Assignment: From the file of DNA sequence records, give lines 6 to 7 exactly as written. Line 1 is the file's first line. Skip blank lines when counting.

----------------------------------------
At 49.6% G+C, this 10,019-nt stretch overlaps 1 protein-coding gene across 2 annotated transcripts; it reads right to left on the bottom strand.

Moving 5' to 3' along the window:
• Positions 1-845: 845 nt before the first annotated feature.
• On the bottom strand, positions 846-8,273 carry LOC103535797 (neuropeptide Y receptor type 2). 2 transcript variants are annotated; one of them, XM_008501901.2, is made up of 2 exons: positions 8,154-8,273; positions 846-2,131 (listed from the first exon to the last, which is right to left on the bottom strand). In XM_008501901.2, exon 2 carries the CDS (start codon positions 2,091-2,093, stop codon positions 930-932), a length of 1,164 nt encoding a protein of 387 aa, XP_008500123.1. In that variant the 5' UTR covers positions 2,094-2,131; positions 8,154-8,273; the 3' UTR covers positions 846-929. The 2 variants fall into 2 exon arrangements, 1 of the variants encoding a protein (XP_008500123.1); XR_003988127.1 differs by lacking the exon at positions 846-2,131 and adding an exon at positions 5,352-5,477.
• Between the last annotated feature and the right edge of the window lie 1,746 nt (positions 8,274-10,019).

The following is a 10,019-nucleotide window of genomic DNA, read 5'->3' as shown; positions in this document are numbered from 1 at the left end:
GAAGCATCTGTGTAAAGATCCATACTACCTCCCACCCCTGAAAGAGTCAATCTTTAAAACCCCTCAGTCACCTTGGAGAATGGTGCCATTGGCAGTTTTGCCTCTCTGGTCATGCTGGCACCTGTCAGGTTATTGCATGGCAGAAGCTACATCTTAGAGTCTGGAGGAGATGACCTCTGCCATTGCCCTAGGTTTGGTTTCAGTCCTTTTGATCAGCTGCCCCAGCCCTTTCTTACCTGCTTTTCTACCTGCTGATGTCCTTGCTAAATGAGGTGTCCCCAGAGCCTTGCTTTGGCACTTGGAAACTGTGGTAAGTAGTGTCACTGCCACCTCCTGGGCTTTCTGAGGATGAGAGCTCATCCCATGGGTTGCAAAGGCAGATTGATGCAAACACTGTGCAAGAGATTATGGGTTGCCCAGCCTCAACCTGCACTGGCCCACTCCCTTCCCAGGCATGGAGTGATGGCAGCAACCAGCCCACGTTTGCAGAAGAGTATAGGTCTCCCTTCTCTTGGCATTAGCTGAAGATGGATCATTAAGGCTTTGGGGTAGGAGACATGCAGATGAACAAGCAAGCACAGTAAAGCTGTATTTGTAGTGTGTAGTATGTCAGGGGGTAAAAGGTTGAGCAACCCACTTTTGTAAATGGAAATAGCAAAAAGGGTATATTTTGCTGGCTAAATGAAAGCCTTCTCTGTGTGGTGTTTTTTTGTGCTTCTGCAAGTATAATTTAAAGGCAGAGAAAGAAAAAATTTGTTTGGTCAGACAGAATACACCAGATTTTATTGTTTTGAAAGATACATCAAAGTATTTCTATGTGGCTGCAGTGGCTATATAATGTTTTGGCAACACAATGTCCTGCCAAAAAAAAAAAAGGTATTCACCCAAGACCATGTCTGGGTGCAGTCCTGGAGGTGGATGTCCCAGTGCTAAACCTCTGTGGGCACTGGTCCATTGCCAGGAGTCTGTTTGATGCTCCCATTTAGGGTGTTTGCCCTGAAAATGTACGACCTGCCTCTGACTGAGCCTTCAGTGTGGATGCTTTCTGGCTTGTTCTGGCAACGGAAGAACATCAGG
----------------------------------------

The following is a 10,019-nucleotide window of genomic DNA, read 5'->3' as shown; positions in this document are numbered from 1 at the left end:
GAAGCATCTGTGTAAAGATCCATACTACCTCCCACCCCTGAAAGAGTCAATCTTTAAAACCCCTCAGTCACCTTGGAGAATGGTGCCATTGGCAGTTTTGCCTCTCTGGTCATGCTGGCACCTGTCAGGTTATTGCATGGCAGAAGCTACATCTTAGAGTCTGGAGGAGATGACCTCTGCCATTGCCCTAGGTTTGGTTTCAGTCCTTTTGATCAGCTGCCCCAGCCCTTTCTTACCTGCTTTTCTACCTGCTGATGTCCTTGCTAAATGAGGTGTCCCCAGAGCCTTGCTTTGGCACTTGGAAACTGTGGTAAGTAGTGTCACTGCCACCTCCTGGGCTTTCTGAGGATGAGAGCTCATCCCATGGGTTGCAAAGGCAGATTGATGCAAACACTGTGCAAGAGATTATGGGTTGCCCAGCCTCAACCTGCACTGGCCCACTCCCTTCCCAGGCATGGAGTGATGGCAGCAACCAGCCCACGTTTGCAGAAGAGTATAGGTCTCCCTTCTCTTGGCATTAGCTGAAGATGGATCATTAAGGCTTTGGGGTAGGAGACATGCAGATGAACAAGCAAGCACAGTAAAGCTGTATTTGTAGTGTGTAGTATGTCAGGGGGTAAAAGGTTGAGCAACCCACTTTTGTAAATGGAAATAGCAAAAAGGGTATATTTTGCTGGCTAAATGAAAGCCTTCTCTGTGTGGTGTTTTTTTGTGCTTCTGCAAGTATAATTTAAAGGCAGAGAAAGAAAAAATTTGTTTGGTCAGACAGAATACACCAGATTTTATTGTTTTGAAAGATACATCAAAGTATTTCTATGTGGCTGCAGTGGCTATATAATGTTTTGGCAACACAATGTCCTGCCAAAAAAAAAAAAGGTATTCACCCAAGACCATGTCTGGGTGCAGTCCTGGAGGTGGATGTCCCAGTGCTAAACCTCTGTGGGCACTGGTCCATTGCCAGGAGTCTGTTTGATGCTCCCATTTAGGGTGTTTGCCCTGAAAATGTACGACCTGCCTCTGACTGAGCCTTCAGTGTGGATGCTTTCTGGCTTGTTCTGGCAACGGAAGAACATCAGG